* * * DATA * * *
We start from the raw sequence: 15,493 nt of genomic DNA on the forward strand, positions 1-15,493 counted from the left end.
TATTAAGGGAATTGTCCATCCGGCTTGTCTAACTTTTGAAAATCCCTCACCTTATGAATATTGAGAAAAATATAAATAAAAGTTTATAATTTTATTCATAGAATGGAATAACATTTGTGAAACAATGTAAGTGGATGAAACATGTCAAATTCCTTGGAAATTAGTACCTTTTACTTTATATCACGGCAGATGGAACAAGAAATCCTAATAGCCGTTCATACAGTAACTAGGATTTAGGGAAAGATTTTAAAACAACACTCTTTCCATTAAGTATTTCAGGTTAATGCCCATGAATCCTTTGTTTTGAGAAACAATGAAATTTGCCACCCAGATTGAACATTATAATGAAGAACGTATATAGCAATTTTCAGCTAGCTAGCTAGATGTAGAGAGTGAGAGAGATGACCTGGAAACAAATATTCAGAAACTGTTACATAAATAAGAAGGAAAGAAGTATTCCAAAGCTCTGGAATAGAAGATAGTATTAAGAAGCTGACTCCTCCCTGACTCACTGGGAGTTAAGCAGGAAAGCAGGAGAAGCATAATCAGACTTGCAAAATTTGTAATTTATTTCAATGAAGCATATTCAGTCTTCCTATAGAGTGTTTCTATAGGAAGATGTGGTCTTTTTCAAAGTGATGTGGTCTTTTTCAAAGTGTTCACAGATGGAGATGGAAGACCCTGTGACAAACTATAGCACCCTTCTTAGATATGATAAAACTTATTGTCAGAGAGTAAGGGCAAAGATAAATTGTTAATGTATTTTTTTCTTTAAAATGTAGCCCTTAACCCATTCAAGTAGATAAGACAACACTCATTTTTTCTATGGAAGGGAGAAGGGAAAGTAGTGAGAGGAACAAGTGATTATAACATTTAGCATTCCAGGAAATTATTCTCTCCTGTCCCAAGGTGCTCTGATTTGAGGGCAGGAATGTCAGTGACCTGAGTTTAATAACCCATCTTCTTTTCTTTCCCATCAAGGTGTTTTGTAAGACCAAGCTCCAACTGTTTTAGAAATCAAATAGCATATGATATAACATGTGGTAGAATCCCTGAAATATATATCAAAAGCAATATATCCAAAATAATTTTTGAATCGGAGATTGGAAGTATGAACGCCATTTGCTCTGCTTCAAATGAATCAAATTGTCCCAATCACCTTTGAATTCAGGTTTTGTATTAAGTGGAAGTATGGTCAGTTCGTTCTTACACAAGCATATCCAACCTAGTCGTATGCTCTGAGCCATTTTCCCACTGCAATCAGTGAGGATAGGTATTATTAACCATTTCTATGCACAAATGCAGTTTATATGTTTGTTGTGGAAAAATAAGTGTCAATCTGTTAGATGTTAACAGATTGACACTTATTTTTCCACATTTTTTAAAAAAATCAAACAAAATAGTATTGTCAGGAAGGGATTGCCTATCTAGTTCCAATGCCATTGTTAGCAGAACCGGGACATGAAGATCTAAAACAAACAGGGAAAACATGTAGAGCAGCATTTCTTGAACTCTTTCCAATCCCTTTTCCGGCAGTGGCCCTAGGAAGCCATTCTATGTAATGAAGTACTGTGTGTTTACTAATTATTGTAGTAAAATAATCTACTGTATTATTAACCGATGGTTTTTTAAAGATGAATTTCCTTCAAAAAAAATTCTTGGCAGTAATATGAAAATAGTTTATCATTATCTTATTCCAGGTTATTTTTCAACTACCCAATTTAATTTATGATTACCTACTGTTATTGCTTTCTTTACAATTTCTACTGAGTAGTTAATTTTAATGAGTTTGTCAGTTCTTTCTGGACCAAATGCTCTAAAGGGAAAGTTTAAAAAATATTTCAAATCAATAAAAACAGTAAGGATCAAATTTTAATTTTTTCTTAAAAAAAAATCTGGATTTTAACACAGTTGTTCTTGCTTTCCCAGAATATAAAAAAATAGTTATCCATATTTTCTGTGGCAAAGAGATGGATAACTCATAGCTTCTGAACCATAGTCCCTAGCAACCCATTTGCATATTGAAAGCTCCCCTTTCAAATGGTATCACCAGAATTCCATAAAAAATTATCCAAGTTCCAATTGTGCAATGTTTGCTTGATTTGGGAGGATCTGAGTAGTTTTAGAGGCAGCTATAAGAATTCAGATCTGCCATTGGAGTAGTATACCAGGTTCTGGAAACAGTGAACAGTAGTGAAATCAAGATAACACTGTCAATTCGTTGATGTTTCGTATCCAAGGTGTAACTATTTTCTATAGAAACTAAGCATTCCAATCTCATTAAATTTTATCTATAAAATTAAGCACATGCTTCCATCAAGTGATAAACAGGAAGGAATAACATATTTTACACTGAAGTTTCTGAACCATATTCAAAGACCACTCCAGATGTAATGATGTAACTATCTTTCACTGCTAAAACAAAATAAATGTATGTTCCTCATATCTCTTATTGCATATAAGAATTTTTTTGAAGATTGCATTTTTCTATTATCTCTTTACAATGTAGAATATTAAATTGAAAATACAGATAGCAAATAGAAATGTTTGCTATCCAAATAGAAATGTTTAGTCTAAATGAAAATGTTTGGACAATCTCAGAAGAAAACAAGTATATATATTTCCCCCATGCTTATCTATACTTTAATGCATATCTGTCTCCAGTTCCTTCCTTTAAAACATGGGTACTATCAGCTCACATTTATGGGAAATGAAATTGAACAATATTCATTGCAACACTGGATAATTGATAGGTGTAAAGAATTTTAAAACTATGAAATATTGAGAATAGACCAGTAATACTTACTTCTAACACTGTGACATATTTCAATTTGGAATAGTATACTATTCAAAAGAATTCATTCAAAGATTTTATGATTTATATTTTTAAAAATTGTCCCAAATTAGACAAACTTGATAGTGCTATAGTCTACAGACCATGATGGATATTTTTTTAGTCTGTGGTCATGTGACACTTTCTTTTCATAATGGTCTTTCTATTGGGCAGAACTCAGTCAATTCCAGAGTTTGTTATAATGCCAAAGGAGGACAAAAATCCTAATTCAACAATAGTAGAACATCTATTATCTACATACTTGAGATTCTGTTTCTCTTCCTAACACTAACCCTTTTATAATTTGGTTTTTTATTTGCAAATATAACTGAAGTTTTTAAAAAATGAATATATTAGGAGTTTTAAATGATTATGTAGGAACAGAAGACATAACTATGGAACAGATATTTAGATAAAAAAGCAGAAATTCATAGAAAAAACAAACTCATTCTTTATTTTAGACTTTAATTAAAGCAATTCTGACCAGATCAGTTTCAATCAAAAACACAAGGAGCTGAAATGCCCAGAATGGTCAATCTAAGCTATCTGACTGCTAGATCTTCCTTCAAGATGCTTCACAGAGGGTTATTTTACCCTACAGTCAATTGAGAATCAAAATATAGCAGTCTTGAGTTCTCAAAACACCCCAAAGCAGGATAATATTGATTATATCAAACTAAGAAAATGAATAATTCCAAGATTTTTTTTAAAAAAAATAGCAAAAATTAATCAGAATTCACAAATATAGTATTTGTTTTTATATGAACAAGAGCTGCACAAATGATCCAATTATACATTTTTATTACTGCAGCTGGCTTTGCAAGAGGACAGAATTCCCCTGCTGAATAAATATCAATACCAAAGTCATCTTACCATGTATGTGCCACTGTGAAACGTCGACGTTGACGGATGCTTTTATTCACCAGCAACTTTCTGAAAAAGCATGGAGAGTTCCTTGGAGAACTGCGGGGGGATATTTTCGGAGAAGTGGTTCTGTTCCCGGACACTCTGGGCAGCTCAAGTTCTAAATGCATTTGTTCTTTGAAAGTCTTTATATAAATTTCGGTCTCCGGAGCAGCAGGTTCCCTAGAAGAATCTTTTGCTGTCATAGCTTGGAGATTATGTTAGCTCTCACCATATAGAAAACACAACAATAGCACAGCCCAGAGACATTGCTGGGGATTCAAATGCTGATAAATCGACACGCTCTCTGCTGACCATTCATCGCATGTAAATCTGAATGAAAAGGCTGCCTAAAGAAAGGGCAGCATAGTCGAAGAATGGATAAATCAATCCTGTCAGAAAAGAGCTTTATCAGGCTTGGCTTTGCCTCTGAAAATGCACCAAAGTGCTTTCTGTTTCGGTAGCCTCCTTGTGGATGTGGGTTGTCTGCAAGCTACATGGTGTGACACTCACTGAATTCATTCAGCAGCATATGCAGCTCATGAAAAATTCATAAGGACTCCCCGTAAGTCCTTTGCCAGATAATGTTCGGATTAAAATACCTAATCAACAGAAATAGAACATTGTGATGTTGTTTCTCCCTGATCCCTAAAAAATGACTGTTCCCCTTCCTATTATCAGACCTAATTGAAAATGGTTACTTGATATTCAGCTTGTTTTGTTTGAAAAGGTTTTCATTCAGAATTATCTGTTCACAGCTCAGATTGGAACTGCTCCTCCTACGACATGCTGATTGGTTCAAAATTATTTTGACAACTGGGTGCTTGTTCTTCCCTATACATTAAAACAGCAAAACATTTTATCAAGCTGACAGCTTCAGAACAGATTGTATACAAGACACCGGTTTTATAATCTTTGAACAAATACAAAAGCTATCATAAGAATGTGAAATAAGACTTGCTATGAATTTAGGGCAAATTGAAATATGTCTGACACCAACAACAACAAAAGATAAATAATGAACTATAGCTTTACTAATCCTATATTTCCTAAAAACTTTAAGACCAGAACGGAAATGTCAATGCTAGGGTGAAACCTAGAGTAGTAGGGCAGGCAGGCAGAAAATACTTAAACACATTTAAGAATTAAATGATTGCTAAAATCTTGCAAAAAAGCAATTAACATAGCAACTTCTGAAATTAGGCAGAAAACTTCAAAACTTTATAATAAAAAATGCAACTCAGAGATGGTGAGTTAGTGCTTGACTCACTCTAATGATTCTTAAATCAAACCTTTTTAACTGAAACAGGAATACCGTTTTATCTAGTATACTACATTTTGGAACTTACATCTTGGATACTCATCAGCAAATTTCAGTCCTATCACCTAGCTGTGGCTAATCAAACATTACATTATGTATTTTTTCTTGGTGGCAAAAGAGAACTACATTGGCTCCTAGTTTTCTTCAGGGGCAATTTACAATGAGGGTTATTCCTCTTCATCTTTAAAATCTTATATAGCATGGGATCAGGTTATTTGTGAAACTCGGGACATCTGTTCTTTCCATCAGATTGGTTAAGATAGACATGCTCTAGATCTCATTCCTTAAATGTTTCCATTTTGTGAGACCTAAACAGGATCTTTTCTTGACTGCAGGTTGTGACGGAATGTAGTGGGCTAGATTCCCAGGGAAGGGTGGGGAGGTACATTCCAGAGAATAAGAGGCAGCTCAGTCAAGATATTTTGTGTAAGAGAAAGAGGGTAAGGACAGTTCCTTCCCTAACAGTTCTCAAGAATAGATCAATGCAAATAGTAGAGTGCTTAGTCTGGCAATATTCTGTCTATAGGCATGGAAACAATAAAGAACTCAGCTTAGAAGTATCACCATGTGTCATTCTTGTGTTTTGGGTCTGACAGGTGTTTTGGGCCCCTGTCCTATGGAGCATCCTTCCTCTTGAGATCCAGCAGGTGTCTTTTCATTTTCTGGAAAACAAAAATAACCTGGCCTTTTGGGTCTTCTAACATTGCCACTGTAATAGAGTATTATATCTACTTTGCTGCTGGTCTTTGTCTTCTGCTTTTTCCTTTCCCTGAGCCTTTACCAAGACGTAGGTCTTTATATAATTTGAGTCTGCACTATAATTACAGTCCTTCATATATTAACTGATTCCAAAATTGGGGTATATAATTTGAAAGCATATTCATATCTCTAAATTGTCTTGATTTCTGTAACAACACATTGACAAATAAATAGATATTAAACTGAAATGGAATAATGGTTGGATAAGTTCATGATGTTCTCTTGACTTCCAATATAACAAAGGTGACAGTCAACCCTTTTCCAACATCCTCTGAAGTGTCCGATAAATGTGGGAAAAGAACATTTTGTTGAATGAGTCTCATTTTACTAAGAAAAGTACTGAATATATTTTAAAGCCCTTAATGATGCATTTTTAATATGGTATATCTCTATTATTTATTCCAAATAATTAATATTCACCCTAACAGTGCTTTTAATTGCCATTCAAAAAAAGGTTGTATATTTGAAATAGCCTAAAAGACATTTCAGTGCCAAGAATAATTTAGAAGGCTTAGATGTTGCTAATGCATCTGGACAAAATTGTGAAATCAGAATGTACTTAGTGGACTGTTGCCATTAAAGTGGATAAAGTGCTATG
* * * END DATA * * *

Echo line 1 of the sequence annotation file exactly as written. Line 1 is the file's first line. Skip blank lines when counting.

We start from the raw sequence: 15,493 nt of genomic DNA on the forward strand, positions 1-15,493 counted from the left end.